Open Access Library Journal

Volume 4, Issue 6 (June 2017)

ISSN Print: 2333-9705   ISSN Online: 2333-9721

Google-based Impact Factor: 0.47  Citations  

Statistics of the Earth’s Topography

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DOI: 10.4236/oalib.1103398    925 Downloads   1,581 Views  


The so-called “typical” values for the Earth’s topography are often used in the literature, such as the mean continental altitude (MCA), the Moho depth for “normal” continental crust, or “typical” depth of mid-oceanic ridges. However, the statistical relevance of those values is hardly discussed. Focussed on data for the global topography, this paper presents statistical analyses regarding various environments. It is shown in particular that the definition of the mid-oceanic ridge is not straightforward, and varies considerably according to what is actually considered: the ridge “inner-rift”, the ridge “crest”, or the “virtual ridge” at spreading centre. This definition is also a function of the spreading rate and has strong implications for the rationale on the age-depth relationship of the sea-floor. In addition, the latter relationship is highly dependent on how the topographic data are corrected from sediment load. The correction itself implies numerous aspects that relies on the precision and associated uncertainties of, in particular, the sediment thickness, sediment porosity, and the mantle, water and sediment densities. In this respect, the analysis carried out here favours a plate cooling model (PCM) for the age-depth dependence of the sea-floor. The topographic elevation at trench proves also to be related to the age of the sea-floor through a different PCM equation. Away from the trench, the oceanic lithosphere is affected by flexuration, for which equations can be defined assuming that the end-load position is not located at trench. On the other hand, the elevation of magmatic arc does not appear to be related to sea-floor age or spreading rate. However, the correlation between the arc-trench distance and the topographic elevation of arc for continental crust seems to be an indicator of slab dip and therefore the existence of slab roll-back processes. Along intra-oceanic magmatic arc, a periodicity in topographic elevation suggests a periodicity in the occurrence of magma chambers, and therefore magmatic processes that need to be further studied. At passive margin, the transition between continental and oceanic crust seems to be relatively sharp in average. Subdivision of the datasets according to the age of the continent-ocean boundary (COB) indicates that rift and passive margin shoulders are found within a couple of degree away from the COB and for ages younger than ca. 20 Ma. Finally, the statistical analysis of continental data assumed to be free of thinning or thickening effects suggests that the MCA should rather be considered in terms of “lowlands” and “highlands”. Relying on model of Moho depth, the “normal” crustal depth might be thinner than commonly accepted. In any case, the filtering of reduced topography can help to determine the impact of dynamic topography.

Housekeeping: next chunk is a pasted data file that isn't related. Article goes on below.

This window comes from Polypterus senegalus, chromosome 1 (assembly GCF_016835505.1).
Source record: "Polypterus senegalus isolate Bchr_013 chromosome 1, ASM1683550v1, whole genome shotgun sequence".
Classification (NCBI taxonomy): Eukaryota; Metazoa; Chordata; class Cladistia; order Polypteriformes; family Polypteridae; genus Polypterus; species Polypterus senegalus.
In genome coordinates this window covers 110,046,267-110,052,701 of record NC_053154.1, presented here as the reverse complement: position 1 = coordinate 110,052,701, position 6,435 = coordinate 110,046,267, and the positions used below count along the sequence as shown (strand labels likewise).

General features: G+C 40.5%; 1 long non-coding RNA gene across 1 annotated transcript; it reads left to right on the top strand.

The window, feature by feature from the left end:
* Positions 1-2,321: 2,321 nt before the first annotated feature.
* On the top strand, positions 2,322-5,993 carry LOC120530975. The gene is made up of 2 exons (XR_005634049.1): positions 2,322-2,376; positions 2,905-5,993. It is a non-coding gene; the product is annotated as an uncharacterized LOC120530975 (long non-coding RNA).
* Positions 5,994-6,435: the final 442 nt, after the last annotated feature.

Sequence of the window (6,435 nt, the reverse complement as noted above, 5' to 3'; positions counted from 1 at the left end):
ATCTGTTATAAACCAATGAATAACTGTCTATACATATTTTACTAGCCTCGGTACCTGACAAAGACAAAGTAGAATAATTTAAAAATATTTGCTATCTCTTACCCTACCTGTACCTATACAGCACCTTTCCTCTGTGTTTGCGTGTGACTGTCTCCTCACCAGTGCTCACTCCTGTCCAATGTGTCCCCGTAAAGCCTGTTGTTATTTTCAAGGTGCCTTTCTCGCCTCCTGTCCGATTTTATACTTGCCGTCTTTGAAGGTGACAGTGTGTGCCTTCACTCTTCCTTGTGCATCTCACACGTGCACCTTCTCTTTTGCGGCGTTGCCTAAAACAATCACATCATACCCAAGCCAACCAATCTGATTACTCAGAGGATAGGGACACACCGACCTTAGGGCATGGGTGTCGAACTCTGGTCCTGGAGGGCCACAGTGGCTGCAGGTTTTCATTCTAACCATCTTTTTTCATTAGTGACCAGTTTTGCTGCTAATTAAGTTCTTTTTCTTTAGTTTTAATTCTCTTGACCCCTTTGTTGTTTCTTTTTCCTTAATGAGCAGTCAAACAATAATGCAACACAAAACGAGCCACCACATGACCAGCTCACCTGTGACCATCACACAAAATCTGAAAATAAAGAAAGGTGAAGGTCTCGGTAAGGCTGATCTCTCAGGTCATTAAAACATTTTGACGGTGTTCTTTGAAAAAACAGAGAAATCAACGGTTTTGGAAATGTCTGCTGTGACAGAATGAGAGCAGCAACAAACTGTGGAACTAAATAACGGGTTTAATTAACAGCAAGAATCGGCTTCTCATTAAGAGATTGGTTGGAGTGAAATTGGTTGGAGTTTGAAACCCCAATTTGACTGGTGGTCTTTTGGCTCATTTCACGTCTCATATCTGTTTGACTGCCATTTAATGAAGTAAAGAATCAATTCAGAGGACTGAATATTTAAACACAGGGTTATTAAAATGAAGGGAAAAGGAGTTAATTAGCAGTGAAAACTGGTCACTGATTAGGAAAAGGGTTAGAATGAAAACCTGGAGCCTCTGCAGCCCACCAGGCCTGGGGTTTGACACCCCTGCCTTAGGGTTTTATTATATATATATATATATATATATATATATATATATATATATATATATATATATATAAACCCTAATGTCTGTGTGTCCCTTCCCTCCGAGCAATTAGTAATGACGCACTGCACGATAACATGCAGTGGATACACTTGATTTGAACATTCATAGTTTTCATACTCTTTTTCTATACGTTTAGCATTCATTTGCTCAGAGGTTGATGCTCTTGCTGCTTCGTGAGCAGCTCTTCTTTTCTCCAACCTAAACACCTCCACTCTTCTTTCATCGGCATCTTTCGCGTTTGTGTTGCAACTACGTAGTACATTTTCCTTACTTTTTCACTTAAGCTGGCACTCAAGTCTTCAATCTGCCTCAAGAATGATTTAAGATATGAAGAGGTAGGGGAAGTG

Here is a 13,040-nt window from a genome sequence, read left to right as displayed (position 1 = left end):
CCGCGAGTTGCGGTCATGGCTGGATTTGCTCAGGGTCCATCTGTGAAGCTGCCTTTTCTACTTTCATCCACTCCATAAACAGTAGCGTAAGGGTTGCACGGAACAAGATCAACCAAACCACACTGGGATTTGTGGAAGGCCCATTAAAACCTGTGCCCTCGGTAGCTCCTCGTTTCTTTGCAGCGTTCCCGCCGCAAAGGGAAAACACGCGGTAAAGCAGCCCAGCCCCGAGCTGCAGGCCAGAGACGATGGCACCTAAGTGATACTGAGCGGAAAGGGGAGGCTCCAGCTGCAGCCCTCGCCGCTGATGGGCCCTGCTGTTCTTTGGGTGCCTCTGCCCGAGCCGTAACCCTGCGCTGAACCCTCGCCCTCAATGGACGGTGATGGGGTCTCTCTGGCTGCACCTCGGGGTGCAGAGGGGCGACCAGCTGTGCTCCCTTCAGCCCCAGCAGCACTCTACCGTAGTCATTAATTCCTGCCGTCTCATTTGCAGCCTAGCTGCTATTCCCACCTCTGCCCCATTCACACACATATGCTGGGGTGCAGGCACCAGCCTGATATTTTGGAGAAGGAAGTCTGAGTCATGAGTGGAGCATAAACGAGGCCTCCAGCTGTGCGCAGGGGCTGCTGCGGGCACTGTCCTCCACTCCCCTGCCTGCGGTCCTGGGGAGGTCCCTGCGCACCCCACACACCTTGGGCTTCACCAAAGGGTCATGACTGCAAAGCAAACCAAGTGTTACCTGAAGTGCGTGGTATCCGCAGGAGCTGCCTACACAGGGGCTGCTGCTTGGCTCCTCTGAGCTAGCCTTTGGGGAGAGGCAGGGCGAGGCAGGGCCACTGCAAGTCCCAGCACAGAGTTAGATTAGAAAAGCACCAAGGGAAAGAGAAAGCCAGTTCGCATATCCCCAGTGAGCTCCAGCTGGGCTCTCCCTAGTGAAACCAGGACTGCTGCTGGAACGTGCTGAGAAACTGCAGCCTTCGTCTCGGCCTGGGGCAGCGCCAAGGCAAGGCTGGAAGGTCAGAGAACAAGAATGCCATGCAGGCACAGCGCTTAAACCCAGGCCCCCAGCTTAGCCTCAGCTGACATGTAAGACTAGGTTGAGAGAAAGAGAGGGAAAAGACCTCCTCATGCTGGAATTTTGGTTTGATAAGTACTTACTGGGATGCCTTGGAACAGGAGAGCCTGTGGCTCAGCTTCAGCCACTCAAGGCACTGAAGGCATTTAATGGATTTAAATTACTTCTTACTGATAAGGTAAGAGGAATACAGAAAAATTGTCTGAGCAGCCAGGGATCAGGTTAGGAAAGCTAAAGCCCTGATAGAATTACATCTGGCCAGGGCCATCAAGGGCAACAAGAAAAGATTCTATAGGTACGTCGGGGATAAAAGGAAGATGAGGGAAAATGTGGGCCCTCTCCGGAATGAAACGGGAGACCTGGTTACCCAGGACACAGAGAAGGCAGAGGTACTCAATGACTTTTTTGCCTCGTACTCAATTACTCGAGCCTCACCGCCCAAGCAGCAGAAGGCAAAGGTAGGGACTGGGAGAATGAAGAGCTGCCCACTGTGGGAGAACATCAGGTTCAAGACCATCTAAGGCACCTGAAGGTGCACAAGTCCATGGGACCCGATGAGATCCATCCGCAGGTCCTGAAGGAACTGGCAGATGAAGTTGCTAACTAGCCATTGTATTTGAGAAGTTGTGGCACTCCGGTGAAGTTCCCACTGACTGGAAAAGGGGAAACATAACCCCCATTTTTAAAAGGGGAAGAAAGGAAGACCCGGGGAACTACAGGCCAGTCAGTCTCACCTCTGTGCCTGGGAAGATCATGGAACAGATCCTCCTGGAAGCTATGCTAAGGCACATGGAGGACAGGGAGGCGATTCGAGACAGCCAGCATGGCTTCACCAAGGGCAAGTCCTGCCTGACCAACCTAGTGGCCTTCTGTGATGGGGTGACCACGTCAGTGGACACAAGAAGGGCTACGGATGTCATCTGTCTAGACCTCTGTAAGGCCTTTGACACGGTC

Cite this paper

Vérard, C. (2017) Statistics of the Earth’s Topography. Open Access Library Journal, 4, 1-50. doi: 10.4236/oalib.1103398.

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